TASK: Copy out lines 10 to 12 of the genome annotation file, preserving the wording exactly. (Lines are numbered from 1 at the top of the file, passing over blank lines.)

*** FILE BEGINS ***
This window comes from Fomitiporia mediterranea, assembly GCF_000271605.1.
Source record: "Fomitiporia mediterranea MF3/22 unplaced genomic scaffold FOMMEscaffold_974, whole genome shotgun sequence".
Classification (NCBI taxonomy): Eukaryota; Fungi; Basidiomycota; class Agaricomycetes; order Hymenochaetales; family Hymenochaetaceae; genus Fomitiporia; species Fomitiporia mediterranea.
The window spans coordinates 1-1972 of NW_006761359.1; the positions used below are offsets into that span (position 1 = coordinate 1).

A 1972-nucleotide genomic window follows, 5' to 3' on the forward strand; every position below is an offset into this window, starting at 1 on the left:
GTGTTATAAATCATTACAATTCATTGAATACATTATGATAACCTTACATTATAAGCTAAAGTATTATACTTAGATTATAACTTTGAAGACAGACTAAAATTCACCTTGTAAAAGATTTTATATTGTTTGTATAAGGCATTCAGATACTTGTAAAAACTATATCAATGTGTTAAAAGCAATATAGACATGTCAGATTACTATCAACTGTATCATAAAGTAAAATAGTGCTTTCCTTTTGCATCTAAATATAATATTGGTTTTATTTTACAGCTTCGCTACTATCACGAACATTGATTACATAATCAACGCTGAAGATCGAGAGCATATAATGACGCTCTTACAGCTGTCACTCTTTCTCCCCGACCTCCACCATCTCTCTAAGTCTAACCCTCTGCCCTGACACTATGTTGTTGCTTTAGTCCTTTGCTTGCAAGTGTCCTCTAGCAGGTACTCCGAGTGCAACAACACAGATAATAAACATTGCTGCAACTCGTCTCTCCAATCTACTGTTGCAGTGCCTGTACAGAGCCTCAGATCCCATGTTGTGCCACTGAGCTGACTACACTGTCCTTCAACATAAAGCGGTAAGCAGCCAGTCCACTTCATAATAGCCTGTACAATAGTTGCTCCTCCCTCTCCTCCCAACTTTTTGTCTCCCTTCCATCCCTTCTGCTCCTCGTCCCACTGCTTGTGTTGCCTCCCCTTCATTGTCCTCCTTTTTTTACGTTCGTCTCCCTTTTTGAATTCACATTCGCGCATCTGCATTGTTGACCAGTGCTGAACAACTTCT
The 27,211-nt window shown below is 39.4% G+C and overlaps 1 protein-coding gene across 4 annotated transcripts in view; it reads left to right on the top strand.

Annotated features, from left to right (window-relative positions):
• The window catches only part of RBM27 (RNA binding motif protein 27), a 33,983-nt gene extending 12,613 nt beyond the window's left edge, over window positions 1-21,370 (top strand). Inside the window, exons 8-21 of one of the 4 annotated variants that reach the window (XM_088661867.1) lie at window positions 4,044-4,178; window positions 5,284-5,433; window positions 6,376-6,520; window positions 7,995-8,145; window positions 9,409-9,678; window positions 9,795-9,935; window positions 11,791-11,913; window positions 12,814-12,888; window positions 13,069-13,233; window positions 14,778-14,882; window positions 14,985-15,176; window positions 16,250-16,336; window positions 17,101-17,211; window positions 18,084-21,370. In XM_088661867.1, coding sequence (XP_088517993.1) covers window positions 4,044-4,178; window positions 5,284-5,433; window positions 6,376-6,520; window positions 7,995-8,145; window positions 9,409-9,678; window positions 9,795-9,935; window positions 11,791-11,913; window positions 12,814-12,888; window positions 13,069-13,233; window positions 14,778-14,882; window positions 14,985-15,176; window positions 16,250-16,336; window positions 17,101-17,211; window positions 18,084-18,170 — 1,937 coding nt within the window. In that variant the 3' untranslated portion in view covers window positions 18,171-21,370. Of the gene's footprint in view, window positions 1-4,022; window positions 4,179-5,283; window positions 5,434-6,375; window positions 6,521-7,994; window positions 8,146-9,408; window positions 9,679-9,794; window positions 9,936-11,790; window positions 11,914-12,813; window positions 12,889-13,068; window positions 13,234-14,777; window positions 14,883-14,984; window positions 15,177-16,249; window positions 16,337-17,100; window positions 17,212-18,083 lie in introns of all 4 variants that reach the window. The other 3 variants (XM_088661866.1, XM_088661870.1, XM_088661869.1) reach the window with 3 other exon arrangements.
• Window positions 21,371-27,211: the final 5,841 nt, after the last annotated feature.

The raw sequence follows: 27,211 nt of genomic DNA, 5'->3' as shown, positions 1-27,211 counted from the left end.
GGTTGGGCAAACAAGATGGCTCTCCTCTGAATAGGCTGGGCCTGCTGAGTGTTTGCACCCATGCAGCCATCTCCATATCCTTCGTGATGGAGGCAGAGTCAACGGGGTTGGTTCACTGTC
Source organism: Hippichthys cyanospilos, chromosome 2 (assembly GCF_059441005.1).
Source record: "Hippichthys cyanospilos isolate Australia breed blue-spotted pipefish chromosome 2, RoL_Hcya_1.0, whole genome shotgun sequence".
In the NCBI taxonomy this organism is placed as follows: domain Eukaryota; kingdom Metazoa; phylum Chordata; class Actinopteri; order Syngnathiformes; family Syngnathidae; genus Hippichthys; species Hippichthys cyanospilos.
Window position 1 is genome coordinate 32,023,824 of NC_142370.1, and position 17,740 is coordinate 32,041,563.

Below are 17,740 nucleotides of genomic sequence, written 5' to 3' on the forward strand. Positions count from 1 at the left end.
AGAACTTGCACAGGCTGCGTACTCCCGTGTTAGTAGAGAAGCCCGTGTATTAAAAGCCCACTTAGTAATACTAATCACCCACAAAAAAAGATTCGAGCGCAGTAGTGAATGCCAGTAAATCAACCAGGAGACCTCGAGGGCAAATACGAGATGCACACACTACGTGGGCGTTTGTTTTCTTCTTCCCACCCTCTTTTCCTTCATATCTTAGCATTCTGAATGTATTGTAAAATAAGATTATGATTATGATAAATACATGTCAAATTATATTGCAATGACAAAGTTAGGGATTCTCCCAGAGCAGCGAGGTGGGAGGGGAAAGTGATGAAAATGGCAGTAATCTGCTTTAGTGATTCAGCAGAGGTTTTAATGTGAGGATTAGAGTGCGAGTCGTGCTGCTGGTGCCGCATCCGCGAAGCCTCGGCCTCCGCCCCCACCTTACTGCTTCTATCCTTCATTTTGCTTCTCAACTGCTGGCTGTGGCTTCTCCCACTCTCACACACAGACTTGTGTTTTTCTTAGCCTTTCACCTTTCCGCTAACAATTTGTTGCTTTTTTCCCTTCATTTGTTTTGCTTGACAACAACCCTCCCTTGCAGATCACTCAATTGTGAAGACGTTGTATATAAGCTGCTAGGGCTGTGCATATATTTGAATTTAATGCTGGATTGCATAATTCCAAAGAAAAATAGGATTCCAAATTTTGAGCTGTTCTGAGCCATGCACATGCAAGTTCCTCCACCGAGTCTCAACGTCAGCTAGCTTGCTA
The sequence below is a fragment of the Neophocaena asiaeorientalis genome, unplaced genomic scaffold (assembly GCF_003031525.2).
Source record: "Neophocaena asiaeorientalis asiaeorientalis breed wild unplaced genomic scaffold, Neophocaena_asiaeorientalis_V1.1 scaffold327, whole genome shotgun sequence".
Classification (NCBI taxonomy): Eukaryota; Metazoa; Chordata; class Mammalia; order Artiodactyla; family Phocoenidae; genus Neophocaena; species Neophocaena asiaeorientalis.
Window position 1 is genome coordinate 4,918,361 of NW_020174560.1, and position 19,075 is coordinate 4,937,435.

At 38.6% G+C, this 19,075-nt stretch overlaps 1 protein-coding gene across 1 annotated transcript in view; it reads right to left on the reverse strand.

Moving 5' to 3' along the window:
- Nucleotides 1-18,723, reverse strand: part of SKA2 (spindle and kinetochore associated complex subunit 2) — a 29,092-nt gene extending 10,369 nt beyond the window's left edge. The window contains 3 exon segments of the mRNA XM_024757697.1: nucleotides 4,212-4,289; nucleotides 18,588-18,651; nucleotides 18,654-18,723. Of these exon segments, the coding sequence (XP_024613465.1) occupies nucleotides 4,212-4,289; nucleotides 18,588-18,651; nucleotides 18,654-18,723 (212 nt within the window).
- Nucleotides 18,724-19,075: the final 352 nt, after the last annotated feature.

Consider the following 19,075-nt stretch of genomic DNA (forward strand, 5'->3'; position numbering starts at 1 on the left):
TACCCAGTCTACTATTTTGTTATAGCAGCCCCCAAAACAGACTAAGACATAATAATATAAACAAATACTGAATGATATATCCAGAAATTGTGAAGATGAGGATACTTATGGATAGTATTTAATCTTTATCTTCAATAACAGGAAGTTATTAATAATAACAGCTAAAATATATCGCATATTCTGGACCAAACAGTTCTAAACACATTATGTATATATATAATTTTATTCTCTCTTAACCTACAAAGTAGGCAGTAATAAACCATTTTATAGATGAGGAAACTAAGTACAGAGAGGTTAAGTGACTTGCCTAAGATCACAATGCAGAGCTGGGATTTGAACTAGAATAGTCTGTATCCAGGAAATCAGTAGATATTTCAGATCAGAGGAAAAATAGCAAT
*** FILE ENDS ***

• Window positions 21,371-27,211: the final 5,841 nt, after the last annotated feature.

The raw sequence follows: 27,211 nt of genomic DNA, 5'->3' as shown, positions 1-27,211 counted from the left end.
GGTTGGGCAAACAAGATGGCTCTCCTCTGAATAGGCTGGGCCTGCTGAGTGTTTGCACCCATGCAGCCATCTCCATATCCTTCGTGATGGAGGCAGAGTCAACGGGGTTGGTTCACTGTC